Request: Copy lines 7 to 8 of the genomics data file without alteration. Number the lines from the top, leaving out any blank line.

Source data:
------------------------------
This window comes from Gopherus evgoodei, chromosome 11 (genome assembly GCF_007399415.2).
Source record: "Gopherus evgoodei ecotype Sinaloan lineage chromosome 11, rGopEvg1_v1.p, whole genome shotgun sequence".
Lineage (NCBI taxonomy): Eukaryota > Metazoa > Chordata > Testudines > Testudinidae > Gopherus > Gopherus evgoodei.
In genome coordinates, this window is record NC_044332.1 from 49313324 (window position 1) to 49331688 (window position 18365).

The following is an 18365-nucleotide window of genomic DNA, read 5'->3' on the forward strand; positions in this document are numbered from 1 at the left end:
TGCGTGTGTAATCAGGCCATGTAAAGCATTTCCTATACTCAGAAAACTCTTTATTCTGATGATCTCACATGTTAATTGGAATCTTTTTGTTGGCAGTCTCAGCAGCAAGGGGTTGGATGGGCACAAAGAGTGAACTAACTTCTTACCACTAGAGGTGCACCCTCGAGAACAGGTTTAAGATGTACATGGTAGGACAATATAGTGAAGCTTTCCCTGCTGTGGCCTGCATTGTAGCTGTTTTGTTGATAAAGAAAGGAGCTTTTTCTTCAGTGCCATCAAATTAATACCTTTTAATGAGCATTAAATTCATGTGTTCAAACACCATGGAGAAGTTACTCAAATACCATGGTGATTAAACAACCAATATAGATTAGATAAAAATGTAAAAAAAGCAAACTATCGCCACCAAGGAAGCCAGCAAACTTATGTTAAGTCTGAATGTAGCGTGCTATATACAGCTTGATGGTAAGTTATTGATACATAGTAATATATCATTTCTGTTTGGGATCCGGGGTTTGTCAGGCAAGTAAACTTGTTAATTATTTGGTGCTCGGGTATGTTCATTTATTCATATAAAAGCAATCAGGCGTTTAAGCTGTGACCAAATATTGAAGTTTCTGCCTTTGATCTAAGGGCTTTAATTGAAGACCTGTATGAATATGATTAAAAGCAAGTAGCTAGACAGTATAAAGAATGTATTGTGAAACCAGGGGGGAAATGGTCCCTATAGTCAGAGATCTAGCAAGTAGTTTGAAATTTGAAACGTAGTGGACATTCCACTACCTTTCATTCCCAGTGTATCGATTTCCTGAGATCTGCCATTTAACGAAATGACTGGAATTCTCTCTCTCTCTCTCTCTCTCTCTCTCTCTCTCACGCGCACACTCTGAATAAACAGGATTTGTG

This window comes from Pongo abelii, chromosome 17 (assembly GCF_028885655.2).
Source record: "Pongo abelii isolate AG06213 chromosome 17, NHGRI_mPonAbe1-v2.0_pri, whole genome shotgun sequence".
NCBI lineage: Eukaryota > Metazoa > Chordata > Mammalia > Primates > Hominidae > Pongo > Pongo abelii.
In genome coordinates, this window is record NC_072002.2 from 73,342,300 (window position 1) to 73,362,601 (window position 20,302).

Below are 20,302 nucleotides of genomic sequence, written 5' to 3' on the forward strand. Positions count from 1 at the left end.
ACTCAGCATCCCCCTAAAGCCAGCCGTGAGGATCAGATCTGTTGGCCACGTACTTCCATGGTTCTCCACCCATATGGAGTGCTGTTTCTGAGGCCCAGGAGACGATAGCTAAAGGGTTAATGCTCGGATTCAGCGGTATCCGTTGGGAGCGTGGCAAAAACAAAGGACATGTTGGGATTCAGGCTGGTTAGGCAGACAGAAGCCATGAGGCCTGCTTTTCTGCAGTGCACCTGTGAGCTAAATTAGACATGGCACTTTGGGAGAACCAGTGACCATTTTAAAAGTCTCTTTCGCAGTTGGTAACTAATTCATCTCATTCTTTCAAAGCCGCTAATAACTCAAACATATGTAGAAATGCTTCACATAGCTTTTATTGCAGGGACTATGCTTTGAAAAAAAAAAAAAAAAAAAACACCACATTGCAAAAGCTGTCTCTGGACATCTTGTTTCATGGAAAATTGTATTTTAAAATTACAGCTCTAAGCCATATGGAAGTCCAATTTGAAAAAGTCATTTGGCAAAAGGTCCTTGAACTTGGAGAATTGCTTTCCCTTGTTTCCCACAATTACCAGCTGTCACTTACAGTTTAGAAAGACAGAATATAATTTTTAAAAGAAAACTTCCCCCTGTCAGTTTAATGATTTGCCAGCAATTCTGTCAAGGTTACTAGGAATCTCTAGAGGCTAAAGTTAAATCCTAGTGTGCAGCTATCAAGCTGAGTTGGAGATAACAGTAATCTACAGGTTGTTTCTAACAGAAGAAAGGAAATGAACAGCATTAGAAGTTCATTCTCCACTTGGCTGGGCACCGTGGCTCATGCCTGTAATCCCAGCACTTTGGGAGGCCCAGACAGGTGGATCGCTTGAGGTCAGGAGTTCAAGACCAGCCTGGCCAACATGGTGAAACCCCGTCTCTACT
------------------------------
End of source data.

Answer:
This window comes from Pongo abelii, chromosome 17 (assembly GCF_028885655.2).
Source record: "Pongo abelii isolate AG06213 chromosome 17, NHGRI_mPonAbe1-v2.0_pri, whole genome shotgun sequence".